He went on to say that he believes the bill is no more than a reiteration of current Washington law, as fantasy sports for real money and online gambling are already illegal in Washington state.
Hurst also trotted out some of the arguments that online gaming opponents have been using for years:
- He asserted that problem gamblers are more at risk online than in physical locations, an idea that has been used against online poker in Washington, as well.
- He said it’s difficult if not impossible to stop minors from playing, or knowing exactly who your customer is. (This is a problem mainly with unregulated gaming sites; regulated gaming in Nevada, New Jersey and Delaware has not had problems with these issues. FanDuel and DraftKings, at least, have recently increased their KYC protocols.)
Those arguments, of course, can be used to advocate for regulation of the DFS industry as well; Washington residents could easily access offshore online gambling and poker sites if they wanted to where those issues are very real concerns.
Witnesses at the DFS hearing
Hurst said he was surprised that fewer people had asked to testify, although the room was full of people watching the proceedings. Testimony was provided by:
- The Washington State Gambling Commission talked about the impact of the bill on its operations and enforcement and fiscal concerns. The chairman of the commission, Chris Stearns, indicated that his organization had investigated reports of Washington residents playing fantasy sports, but that that play had occurred while not in the state. There is still an open and ongoing investigation regarding fantasy sports, however,
- Rob McKenna, the former state attorney general, testified on behalf of the fantasy sports industry as a lobbyist for the Fantasy Sports Trade Association. When asked by a committee member if the industry was open to regulation, McKenna pointed to Massachusetts’ proposed regulations and said companies in the FSTA were amenable to some regulation.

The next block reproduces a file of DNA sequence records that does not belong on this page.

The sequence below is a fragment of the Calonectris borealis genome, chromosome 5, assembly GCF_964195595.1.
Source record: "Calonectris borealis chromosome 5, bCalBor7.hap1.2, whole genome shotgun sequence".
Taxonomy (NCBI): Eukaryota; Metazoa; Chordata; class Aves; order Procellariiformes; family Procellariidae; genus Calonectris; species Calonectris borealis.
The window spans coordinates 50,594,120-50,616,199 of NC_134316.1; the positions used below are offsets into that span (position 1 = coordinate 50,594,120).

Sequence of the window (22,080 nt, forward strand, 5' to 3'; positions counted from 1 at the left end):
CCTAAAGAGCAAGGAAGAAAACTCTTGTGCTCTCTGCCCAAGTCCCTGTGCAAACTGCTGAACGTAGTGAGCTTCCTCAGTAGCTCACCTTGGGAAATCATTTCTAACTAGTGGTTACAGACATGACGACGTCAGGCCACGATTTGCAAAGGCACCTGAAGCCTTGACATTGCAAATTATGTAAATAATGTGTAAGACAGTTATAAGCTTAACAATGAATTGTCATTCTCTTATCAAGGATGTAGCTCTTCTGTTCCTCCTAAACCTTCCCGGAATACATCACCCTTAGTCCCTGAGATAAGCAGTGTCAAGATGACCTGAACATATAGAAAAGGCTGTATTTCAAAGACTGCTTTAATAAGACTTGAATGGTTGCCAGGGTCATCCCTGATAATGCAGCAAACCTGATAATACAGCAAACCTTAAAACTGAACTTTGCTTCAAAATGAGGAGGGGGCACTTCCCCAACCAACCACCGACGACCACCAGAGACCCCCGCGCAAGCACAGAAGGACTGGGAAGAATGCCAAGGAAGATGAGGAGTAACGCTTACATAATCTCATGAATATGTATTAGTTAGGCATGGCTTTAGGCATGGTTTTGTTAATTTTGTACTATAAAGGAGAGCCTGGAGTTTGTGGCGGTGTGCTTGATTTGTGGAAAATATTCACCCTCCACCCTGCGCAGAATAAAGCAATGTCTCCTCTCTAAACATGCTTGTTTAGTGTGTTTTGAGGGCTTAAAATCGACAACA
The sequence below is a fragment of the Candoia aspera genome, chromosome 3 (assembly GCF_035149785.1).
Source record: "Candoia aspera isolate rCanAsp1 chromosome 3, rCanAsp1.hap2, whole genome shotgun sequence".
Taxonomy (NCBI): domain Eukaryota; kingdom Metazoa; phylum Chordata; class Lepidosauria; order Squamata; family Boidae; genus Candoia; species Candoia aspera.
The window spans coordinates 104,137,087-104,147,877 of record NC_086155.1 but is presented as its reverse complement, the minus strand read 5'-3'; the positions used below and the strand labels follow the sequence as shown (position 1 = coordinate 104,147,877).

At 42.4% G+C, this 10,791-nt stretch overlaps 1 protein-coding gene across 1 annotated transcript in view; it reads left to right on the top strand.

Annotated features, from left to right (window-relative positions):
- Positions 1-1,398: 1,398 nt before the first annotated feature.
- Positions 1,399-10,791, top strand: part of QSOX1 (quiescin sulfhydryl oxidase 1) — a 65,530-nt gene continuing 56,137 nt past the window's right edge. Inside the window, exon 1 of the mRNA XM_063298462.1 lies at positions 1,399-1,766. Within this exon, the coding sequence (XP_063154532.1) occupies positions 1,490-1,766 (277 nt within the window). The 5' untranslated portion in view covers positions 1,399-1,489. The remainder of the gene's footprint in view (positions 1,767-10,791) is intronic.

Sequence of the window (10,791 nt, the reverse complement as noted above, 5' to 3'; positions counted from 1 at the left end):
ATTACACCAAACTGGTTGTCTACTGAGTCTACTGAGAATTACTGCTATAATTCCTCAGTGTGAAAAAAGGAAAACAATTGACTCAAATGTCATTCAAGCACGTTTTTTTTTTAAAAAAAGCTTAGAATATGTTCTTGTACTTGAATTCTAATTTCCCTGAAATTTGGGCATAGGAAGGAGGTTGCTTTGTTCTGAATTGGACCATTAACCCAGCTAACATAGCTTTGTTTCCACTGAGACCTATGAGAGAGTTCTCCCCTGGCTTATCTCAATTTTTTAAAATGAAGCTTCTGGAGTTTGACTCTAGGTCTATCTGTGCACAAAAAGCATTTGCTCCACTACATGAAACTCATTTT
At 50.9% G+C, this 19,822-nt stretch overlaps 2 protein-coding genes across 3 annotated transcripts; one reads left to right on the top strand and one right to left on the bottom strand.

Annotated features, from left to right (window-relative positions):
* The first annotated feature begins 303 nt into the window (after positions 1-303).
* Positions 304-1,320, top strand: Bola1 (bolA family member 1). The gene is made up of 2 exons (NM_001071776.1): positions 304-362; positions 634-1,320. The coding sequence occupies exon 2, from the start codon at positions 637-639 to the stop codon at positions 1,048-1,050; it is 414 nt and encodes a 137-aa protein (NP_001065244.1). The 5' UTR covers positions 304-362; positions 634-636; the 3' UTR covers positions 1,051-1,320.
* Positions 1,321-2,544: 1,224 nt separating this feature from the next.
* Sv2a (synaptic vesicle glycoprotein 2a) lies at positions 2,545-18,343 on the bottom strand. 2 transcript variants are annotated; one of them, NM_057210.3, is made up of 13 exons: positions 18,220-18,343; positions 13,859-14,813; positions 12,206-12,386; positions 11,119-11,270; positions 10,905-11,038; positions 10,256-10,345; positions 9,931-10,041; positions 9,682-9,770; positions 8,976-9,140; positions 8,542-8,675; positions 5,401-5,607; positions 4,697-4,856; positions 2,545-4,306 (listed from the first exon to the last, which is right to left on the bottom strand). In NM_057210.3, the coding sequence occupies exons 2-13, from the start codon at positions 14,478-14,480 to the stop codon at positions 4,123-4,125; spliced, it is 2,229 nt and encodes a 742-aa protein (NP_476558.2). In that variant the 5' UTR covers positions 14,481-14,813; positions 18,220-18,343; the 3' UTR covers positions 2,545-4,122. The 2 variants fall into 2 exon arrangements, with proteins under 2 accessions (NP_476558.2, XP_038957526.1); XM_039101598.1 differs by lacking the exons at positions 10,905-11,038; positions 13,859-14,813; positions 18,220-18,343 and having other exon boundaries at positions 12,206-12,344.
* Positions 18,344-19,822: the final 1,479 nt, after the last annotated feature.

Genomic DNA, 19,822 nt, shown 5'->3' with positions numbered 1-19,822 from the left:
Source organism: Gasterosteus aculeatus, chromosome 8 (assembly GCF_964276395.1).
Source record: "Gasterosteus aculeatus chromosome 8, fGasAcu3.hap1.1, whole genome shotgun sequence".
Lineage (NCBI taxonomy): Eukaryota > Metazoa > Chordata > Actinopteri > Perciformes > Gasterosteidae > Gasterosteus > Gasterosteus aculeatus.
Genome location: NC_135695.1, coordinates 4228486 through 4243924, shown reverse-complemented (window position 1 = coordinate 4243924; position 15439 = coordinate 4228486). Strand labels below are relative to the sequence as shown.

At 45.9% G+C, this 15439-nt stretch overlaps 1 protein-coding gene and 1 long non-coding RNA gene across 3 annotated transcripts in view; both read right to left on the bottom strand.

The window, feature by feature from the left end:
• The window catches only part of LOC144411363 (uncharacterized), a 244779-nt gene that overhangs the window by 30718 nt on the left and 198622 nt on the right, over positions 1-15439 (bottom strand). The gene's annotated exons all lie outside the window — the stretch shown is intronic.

- A lobbyist for the nontribal cardrooms in the state said they were officially neutral on the bill.
- A lobbyist for the Washington State Association of Broadcasters said they had concerns about wording in the legislation that makes it a felony to advertise fantasy sports games for money. Hurst indicated that he would work with the group to clean up the language so broadcasters would not be liable.
Tribal interests did not testify in front of the committee.
The other legislative efforts
There are three different DFS efforts active in the legislature, besides Hurst’s:
- SB 6333 and HB 1301 are bills that specifically seek to legalize DFS. A Senate hearing will be held on Wednesday.
- SB 5284 was introduced and considered in a hearing last year, but gained no traction. It is still alive for the current session. It seeks to
There are legislative efforts going on across the country, but no other bill currently seeks to outlaw DFS. Attorneys general in Illinois and New York have stated their opinions that DFS is illegal gambling under state law.